Ethnic violence belies Balkans peace
Peace agreements brought the last Balkan conflict to an end more than two decades ago, but they didn't resolve ethnic tensions, which are rising to the surface again.
More than a decade after the conflict in the Balkans was brought to an end, a spate of violent incidents in the southern Balkans show that the ethnic and national tensions that erupted so disastrously in the 1990s are not a thing of the past.Skip to next paragraph
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Buses and public parks have been attacked, injuring children. Mosques and churches have been vandalized. Flags have been burned and racist slogans chanted in Macedonia, Albania, and Kosovo. On March 16, a Molotov cocktail was hurled at the Macedonian embassy in Pristina, the Kosovan capital.
Meanwhile, Bosnia remains hopelessly divided along ethnic lines -- it took 16 months to install a new government following elections. Strong centrifugal forces within Bosnia have prevented the move toward the closer union championed by the international community.
This year will mark 17 years since the end of the Bosnian War, 13 since Kosovo and 11 since the brief Macedonian conflict between the central government and Albanian insurgents. Peace has been restored, but it is an unsettled one. Agreements have not done away with tensions between ethnic groups, and they have left large populations unhappy with the new status quo.
A standard explanation for this situation is the “ancient hatreds” line taken by then-British Prime Minister John Major in the early 1990s, one that Mr. Major used to justify Britain's lack of active intervention in the wars of Yugoslav succession.
But Balkan experts say that while historical conflicts, or at least the most recent ones, are an important factor in the current situation in the Balkans, the machinations of local politicians and, to a lesser extent, the misguided, albeit well-meaning, interventions of the international community, are more immediate factors.
The Balkan wars were, to a great extent, lengthened by local politicians stoking nationalist sentiment and the reluctance of the international community to get involved. Outside powers eventually helped broker peace agreements, which were the least-worst options at the time. But they did not present a long-term solution to ethnic divisions in the region – particularly since politicians continue to exploit them for their own gain.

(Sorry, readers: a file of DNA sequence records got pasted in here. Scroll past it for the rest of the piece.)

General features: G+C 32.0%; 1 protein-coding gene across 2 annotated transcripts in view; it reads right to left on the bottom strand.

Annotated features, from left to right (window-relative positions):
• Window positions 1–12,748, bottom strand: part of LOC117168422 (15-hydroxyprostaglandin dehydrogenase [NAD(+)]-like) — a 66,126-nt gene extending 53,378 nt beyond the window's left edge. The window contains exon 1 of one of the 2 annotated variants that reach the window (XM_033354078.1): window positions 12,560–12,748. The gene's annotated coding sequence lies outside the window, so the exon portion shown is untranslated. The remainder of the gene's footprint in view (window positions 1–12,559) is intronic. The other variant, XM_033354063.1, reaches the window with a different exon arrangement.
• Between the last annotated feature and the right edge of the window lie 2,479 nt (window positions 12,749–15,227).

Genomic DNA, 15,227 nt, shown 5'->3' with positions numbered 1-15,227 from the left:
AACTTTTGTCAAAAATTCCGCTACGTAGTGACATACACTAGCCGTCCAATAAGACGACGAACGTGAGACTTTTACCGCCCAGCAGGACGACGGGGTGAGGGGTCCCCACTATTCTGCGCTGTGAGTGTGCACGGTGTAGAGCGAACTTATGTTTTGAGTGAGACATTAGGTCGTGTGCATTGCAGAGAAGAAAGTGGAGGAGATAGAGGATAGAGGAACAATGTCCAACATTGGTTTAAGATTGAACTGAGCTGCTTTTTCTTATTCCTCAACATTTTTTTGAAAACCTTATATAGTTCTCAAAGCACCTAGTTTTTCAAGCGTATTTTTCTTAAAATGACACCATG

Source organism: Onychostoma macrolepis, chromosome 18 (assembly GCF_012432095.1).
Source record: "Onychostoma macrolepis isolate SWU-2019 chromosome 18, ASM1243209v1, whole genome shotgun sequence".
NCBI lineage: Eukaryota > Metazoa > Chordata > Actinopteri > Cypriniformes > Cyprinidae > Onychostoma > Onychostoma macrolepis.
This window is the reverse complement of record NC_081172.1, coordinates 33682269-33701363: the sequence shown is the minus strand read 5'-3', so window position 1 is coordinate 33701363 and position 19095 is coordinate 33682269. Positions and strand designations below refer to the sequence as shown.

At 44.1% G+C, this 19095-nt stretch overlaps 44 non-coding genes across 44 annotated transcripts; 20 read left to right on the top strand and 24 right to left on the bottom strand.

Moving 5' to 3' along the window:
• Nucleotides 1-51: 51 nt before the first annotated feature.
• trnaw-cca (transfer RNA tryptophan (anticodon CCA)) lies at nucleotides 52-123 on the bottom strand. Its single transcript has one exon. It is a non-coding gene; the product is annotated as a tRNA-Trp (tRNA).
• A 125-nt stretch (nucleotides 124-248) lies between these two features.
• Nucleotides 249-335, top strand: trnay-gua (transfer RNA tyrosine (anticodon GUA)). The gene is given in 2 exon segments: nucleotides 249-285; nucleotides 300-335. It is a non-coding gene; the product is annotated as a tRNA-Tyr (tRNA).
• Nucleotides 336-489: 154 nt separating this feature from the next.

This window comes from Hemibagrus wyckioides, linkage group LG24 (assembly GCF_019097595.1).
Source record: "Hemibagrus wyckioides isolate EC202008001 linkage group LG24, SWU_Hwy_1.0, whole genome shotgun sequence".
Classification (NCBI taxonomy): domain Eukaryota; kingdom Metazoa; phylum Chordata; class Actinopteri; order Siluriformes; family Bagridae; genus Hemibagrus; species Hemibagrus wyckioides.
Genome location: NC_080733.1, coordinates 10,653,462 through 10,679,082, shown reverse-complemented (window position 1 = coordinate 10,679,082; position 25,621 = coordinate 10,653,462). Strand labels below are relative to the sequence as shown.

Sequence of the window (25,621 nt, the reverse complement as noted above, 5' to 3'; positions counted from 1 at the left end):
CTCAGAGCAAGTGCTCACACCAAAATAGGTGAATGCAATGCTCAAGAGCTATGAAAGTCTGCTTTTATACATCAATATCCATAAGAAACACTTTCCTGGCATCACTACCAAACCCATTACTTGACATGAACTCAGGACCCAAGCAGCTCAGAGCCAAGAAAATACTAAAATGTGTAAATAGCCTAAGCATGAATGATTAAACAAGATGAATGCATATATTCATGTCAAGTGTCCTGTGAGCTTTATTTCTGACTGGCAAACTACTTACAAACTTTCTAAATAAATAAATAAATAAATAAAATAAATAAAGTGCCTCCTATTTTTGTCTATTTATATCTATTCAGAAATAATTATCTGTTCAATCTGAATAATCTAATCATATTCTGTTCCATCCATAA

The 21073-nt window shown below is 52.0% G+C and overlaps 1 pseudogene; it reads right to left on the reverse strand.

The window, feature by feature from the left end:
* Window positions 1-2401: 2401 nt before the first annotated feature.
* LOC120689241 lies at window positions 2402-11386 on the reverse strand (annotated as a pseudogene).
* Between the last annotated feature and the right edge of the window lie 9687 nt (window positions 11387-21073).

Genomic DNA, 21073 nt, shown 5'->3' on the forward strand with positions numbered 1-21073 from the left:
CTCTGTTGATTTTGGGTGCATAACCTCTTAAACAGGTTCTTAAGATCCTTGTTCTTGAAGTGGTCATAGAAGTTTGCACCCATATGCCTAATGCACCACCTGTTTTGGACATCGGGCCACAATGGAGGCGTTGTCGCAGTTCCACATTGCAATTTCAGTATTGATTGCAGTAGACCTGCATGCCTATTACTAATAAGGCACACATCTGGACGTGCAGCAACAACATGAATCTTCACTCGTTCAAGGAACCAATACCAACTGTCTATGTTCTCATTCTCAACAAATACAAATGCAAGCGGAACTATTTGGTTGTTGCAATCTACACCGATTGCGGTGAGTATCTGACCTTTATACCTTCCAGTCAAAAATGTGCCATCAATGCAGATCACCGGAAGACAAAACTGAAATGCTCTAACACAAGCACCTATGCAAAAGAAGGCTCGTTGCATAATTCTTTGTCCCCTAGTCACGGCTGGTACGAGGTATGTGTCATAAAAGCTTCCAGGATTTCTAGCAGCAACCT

A shallow peace
The trigger for the recent outbreak in Macedonia, divided between Slavic-speaking Macedonians and Albanian Muslims, was a traditional festival kukeri festival in an ethnic-Macedonian village in which some participants appeared to be mocking Muslims.
The winter kukeri festival involves men dressing up in frightening masks or outlandish costumes to scare evil spirits away. Political incorrectness is common at such events – similar festivals in Bulgaria regularly feature people in black face. But this year, the appearance of revelers dressed as burqa-clad Muslim women has triggered substantial demonstrations, as well as at least one arson attack on a church and the stoning of a bus bound for the festival village.
There have been apparent reprisals, including the beating of ethnic-Albanian children with baseball bats on a bus and the daubing of xenophobic slogans on a mosque. A Macedonian policeman shot dead two Albanians. Some of the incidents have been blamed on provocateurs.